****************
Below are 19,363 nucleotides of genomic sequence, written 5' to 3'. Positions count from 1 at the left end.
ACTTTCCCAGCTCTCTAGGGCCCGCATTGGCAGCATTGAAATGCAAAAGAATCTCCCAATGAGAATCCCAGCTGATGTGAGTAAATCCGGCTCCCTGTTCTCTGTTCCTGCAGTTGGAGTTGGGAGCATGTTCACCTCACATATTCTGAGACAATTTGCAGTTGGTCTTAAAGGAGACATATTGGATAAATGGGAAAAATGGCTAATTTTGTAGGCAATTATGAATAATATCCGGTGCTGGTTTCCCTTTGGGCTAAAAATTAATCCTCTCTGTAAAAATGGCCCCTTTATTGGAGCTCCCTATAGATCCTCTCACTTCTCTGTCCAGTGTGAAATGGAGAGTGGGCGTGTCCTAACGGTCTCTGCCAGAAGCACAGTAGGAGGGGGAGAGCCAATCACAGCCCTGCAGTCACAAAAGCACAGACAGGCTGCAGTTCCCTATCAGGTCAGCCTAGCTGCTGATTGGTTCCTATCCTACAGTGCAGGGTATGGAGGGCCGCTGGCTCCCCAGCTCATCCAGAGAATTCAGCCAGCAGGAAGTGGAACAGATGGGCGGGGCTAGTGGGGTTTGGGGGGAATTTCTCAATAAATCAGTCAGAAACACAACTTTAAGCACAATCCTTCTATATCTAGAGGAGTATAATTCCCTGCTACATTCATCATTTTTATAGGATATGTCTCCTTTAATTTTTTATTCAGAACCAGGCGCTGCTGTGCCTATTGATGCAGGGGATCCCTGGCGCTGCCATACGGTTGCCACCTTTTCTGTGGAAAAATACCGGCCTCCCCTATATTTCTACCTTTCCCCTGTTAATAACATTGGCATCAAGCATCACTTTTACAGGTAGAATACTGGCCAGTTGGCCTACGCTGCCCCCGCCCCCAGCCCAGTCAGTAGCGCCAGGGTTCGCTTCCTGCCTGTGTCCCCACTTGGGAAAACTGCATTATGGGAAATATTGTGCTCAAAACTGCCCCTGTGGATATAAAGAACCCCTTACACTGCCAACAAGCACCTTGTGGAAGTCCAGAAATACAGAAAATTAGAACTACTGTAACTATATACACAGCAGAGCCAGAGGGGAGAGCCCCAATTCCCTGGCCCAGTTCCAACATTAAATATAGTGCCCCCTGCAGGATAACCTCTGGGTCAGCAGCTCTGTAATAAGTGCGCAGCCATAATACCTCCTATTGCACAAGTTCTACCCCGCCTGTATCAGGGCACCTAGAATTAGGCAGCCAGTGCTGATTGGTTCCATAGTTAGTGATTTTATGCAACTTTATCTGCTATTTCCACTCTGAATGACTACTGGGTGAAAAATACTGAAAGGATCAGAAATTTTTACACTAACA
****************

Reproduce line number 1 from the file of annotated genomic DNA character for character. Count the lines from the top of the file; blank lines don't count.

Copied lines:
Below are 19,363 nucleotides of genomic sequence, written 5' to 3'. Positions count from 1 at the left end.